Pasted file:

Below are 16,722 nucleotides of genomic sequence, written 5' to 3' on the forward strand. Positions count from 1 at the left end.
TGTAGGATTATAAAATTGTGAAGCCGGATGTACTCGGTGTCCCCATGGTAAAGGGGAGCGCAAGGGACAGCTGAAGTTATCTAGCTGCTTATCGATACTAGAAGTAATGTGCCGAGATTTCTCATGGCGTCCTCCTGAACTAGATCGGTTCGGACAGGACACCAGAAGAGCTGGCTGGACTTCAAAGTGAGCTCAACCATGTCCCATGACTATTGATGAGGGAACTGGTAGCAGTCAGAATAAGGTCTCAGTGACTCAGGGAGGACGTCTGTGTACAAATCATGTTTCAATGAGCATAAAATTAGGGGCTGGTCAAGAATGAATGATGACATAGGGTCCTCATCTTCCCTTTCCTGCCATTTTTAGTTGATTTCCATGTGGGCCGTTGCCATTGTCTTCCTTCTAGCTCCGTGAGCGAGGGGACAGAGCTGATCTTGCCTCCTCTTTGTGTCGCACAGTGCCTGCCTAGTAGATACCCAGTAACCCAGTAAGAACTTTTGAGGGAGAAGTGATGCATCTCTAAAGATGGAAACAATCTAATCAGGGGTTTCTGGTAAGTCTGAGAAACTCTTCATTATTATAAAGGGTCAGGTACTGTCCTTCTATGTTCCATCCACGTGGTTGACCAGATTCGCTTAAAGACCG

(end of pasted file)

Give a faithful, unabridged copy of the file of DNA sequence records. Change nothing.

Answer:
Below are 16,722 nucleotides of genomic sequence, written 5' to 3' on the forward strand. Positions count from 1 at the left end.
TGTAGGATTATAAAATTGTGAAGCCGGATGTACTCGGTGTCCCCATGGTAAAGGGGAGCGCAAGGGACAGCTGAAGTTATCTAGCTGCTTATCGATACTAGAAGTAATGTGCCGAGATTTCTCATGGCGTCCTCCTGAACTAGATCGGTTCGGACAGGACACCAGAAGAGCTGGCTGGACTTCAAAGTGAGCTCAACCATGTCCCATGACTATTGATGAGGGAACTGGTAGCAGTCAGAATAAGGTCTCAGTGACTCAGGGAGGACGTCTGTGTACAAATCATGTTTCAATGAGCATAAAATTAGGGGCTGGTCAAGAATGAATGATGACATAGGGTCCTCATCTTCCCTTTCCTGCCATTTTTAGTTGATTTCCATGTGGGCCGTTGCCATTGTCTTCCTTCTAGCTCCGTGAGCGAGGGGACAGAGCTGATCTTGCCTCCTCTTTGTGTCGCACAGTGCCTGCCTAGTAGATACCCAGTAACCCAGTAAGAACTTTTGAGGGAGAAGTGATGCATCTCTAAAGATGGAAACAATCTAATCAGGGGTTTCTGGTAAGTCTGAGAAACTCTTCATTATTATAAAGGGTCAGGTACTGTCCTTCTATGTTCCATCCACGTGGTTGACCAGATTCGCTTAAAGACCG